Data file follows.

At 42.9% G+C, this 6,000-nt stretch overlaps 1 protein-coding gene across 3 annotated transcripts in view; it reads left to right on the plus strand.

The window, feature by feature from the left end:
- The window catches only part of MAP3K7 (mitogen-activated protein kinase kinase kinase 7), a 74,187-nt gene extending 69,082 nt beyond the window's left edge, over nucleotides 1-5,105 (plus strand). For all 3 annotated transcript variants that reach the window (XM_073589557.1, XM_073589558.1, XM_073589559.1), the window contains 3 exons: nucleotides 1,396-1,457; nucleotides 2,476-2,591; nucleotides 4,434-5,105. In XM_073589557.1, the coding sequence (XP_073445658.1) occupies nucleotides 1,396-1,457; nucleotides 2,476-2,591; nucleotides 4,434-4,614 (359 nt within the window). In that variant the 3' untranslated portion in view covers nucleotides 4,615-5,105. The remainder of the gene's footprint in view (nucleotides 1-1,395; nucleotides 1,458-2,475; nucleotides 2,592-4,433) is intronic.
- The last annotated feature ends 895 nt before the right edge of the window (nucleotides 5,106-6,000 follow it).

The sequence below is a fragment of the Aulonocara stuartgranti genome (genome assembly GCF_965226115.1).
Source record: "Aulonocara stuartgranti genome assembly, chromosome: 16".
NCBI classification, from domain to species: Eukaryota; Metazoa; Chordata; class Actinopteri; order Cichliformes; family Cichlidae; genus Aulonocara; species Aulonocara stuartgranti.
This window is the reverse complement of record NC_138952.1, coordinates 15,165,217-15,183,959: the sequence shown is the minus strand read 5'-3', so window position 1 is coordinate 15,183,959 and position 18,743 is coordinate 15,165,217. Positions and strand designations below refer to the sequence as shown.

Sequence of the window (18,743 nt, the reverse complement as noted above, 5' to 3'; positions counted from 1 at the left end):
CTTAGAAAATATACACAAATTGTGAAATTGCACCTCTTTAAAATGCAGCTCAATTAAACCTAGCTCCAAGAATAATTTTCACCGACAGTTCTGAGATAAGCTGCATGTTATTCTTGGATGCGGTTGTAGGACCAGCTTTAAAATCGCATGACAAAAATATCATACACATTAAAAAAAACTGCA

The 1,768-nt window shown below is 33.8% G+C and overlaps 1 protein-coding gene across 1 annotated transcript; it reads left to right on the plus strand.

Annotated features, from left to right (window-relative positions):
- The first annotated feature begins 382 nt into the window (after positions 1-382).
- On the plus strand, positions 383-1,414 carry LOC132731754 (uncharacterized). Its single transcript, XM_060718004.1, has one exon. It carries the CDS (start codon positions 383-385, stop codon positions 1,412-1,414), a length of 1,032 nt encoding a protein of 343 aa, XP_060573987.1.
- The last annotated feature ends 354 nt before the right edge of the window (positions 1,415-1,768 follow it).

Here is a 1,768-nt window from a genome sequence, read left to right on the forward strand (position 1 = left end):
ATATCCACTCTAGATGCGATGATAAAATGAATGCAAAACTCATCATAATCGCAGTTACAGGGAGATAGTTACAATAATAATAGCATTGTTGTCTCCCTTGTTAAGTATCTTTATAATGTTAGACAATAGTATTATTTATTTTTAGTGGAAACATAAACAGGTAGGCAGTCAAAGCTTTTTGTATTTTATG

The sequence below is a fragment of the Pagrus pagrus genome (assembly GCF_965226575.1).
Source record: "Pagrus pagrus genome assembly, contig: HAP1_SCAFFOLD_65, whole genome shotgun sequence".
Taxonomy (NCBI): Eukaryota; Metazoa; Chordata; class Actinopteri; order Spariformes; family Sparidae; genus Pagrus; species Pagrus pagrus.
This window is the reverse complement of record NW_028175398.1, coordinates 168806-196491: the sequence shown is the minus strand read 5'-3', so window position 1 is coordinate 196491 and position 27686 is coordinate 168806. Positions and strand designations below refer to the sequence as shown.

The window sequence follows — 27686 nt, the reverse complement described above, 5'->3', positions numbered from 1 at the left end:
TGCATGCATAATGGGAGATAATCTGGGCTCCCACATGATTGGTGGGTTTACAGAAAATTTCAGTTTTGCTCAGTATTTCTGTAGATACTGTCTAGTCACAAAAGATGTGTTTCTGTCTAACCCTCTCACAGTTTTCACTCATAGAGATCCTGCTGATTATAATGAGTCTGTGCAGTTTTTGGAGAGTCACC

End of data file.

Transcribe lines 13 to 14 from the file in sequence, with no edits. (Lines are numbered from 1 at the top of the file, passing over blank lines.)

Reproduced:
- The first annotated feature begins 382 nt into the window (after positions 1-382).
- On the plus strand, positions 383-1,414 carry LOC132731754 (uncharacterized). Its single transcript, XM_060718004.1, has one exon. It carries the CDS (start codon positions 383-385, stop codon positions 1,412-1,414), a length of 1,032 nt encoding a protein of 343 aa, XP_060573987.1.